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FABULOUS FIVE: Rebecca Cobb presents five fabulous books she loves

Posted on May 24, 2012

I am so happy to welcome Rebecca to Library Mice today for another exciting Fabulous Five. I had heard about Missing Mummy, but Lunchtime is the book that really caught my eye (see my reviews here and here). Have a look at her fabulous selection below!

Since graduating from Falmouth College of Arts in 2004, Rebecca Cobb has illustrated for many clients including Guardian Guide, Guardian Weekend magazine, The Independent and Waitrose Food Illustrated. Rebecca has collaborated on two picture storybooks with the Orange-Prize winner Helen Dunmore, both set in her native Cornwall. In 2011 Macmillan published Rebecca’s debut solo project, the hugely accomplished Missing Mummy which approached the subject of child bereavement with great honesty, sensitivity and integrity. Lunchtime is Rebecca’s second solo picture book. Her next book, out in October, is entitled The Paper Dolls and is a collaboration with Children’s Laureate Julia Donaldson.
You can view some of Rebecca’s artwork on her website.

Five fabulous books I love
by Rebecca Cobb

Not Now, Bernard
David McKee


This has got to be one of the best picture books ever. It brilliantly conveys the contrast between adults and children and the different way they experience the world. I am sure everyone can relate to Bernard being ignored by his Mum and Dad when he has something really important which he has to say immediately. I love the ambiguity of the ending, leaving the reader to choose their own interpretation. The illustrations are bright and bold and full of colour and flat perspective but also contrasting sketchy, scribbly, delicate pencil details and patterns. It is a very funny, clever, beautiful portrayal of the power of a child’s imagination and their relationship with their parents. Also, I would really like some wallpaper with spacemen and rockets on it, just like Bernard has in his bedroom.




Hansel and Gretel
Anthony Browne


I have loved Anthony Browne’s work ever since my Mum pinned a card of one of his gorilla illustrations into my moses basket when I was a baby. His work is dark, dreamy, surreal and full of symbolism and this perfectly matches the atmosphere of the fairy tale. The balance between the text and pictures works so well because the pictures tell us things that do not need to be written down. My favourite example is where suspicions about the identity of the step-mother are never spoken, only implied in the repeated use of the black triangle motif, which resembles a witches hat. I never get enough of reading this book because it is so lovely to look at and every time I notice new little details in the illustrations.




Granpa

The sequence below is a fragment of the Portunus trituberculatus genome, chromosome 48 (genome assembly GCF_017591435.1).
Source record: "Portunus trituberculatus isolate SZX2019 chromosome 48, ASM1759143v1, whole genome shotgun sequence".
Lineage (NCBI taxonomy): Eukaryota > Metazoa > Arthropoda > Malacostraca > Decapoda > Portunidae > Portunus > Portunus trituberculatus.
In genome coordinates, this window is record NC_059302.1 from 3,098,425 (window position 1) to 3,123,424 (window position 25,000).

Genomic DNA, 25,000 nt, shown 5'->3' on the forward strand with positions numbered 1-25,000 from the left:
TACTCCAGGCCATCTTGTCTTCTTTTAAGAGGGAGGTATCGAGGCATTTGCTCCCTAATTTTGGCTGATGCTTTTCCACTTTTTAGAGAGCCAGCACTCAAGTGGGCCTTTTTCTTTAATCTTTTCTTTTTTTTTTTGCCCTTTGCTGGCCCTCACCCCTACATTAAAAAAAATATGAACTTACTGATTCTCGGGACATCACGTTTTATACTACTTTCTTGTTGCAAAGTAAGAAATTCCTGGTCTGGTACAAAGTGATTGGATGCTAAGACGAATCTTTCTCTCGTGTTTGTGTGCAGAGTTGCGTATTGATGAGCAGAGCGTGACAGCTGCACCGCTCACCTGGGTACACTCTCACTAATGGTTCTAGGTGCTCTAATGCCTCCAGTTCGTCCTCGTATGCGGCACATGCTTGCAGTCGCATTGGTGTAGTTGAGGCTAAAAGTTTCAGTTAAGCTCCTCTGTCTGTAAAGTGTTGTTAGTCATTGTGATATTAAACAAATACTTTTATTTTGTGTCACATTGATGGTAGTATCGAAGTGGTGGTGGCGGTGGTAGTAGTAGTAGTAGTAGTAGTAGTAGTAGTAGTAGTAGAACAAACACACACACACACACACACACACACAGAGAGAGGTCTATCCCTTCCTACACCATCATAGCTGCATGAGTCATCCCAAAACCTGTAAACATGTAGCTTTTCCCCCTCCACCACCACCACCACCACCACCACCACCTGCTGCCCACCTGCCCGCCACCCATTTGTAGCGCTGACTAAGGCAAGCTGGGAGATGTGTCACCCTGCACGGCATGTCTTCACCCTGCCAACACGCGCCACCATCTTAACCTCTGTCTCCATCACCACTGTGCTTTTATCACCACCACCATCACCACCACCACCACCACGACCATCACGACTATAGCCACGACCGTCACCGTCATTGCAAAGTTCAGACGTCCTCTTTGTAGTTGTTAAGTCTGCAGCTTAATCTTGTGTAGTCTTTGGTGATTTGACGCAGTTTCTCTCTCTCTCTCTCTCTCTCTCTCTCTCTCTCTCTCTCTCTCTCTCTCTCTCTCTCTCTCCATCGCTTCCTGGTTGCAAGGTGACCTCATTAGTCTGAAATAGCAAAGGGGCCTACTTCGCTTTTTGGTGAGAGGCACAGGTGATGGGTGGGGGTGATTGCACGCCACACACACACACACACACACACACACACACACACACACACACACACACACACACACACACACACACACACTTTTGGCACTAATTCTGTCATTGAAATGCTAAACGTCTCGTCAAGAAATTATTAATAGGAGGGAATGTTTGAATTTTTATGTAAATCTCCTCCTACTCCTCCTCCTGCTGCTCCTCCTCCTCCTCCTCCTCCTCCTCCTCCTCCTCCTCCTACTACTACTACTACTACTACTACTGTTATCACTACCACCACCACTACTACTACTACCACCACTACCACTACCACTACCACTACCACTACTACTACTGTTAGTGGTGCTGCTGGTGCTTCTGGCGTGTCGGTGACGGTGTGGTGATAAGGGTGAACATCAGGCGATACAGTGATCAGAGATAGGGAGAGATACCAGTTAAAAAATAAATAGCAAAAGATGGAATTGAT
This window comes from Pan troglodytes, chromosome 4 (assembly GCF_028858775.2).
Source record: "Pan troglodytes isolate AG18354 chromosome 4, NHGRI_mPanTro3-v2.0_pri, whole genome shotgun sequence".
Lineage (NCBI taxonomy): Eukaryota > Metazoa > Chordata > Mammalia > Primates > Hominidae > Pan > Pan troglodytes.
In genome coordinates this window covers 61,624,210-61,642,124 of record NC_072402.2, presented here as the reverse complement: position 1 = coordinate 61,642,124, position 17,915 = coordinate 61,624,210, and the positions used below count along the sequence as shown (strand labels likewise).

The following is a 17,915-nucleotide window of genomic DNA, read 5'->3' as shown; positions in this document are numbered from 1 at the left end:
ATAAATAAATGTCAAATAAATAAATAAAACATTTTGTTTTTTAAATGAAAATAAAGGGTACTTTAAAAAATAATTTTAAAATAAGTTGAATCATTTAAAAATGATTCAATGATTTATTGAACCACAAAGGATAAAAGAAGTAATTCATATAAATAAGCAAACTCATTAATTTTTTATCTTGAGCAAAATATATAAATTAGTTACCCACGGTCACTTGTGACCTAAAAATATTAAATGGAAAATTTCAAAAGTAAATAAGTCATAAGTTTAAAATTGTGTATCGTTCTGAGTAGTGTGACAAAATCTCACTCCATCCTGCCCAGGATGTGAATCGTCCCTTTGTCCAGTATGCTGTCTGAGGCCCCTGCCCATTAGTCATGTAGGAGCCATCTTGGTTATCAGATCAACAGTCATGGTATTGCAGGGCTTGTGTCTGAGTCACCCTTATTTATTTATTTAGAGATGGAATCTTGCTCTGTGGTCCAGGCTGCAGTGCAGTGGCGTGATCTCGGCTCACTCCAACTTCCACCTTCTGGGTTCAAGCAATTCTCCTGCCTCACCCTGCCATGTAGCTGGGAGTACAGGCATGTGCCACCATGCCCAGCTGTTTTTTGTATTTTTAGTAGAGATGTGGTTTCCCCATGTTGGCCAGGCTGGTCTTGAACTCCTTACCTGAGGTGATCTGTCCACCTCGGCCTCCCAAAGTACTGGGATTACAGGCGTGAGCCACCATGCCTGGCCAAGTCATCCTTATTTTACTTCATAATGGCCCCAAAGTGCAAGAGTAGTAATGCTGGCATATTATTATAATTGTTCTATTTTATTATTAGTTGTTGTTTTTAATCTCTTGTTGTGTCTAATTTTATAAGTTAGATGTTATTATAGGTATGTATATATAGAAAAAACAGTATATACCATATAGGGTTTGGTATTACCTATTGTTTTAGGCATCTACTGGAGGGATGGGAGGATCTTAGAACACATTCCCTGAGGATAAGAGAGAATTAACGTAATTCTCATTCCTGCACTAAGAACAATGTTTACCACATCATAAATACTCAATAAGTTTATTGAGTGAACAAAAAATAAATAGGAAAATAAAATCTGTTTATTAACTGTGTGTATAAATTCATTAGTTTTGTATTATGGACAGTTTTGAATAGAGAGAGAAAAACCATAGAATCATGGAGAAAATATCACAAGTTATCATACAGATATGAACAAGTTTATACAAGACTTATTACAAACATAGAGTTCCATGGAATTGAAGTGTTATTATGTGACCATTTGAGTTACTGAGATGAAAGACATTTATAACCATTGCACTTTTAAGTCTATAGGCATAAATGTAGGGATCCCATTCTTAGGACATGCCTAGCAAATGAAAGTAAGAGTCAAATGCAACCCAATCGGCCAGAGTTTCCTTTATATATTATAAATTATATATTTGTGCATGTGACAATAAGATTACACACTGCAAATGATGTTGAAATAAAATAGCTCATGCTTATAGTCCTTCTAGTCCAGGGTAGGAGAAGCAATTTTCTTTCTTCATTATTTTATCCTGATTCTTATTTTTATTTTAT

John Burningham


I am a huge John Burningham fan and find his illustrations utterly beautiful. This story is about a little girl and her Granpa and is told solely through dialogue. I love how the text is minimal but says so much and the pictures show us everything else. It makes the book feel calm and quiet but it is also subtly very powerful. It is a perfect evocation of childhood and imagination as well as a wonderful friendship. The ending is very sad and the poignant picture of Granpa’s empty armchair says everything without needing any words at all. It makes me cry and cry, but I think it is so important to have books that approach sadness as well as happiness, because that is true life.

 

Brian Wildsmith’s Favourite Fables
Brian Wildsmith


Brian Wildsmith’s work is a pure celebration of colour, mark-making and drawing. I have been a bit greedy in choosing this book because it is five stories in one, but I couldn’t help it, it is just such a treat to look at and it is one of the books which I pull off my bookshelf the most often. It is full of gorgeous birds, animals, people and buildings all portrayed with the same lavish, rich illustrations.


All Join In

Quentin Blake



My parents bought me this book quite a few years ago when I was leaving to go to university and for me it sums up the sheer exuberance and excitement of life. It cheers me up every time I read it. Quentin Blake’s illustrations were such a big part of my childhood that they are instantly comforting and reassuring at the same time as being full of energy, animation and comedy. I love the rhymes and I quite often find myself singing ‘Sorting Out The Kitchen Pans’ when I’m washing up.

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Thank you so much Rebecca for this selection, which is full of British classics. It looks like a great starting point for anybody wanting to build a library for a child.
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